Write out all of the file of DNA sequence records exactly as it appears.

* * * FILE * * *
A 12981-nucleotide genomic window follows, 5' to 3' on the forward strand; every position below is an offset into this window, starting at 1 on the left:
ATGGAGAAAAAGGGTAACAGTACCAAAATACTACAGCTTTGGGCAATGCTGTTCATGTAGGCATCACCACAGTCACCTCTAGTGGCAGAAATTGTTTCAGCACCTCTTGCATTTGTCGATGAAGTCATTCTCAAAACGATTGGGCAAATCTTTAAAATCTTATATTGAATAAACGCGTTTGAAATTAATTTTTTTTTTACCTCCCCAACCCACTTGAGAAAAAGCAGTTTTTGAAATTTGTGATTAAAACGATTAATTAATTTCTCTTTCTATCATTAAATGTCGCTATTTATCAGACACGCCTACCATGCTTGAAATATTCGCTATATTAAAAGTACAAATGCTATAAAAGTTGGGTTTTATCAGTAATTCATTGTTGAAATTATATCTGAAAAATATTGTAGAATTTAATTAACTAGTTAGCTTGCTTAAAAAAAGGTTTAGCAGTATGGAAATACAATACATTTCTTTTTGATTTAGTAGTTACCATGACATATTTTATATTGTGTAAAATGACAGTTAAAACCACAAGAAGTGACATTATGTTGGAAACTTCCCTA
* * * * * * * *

A 12981-nucleotide genomic window follows, 5' to 3' on the forward strand; every position below is an offset into this window, starting at 1 on the left:
ATGGAGAAAAAGGGTAACAGTACCAAAATACTACAGCTTTGGGCAATGCTGTTCATGTAGGCATCACCACAGTCACCTCTAGTGGCAGAAATTGTTTCAGCACCTCTTGCATTTGTCGATGAAGTCATTCTCAAAACGATTGGGCAAATCTTTAAAATCTTATATTGAATAAACGCGTTTGAAATTAATTTTTTTTTTACCTCCCCAACCCACTTGAGAAAAAGCAGTTTTTGAAATTTGTGATTAAAACGATTAATTAATTTCTCTTTCTATCATTAAATGTCGCTATTTATCAGACACGCCTACCATGCTTGAAATATTCGCTATATTAAAAGTACAAATGCTATAAAAGTTGGGTTTTATCAGTAATTCATTGTTGAAATTATATCTGAAAAATATTGTAGAATTTAATTAACTAGTTAGCTTGCTTAAAAAAAGGTTTAGCAGTATGGAAATACAATACATTTCTTTTTGATTTAGTAGTTACCATGACATATTTTATATTGTGTAAAATGACAGTTAAAACCACAAGAAGTGACATTATGTTGGAAACTTCCCTA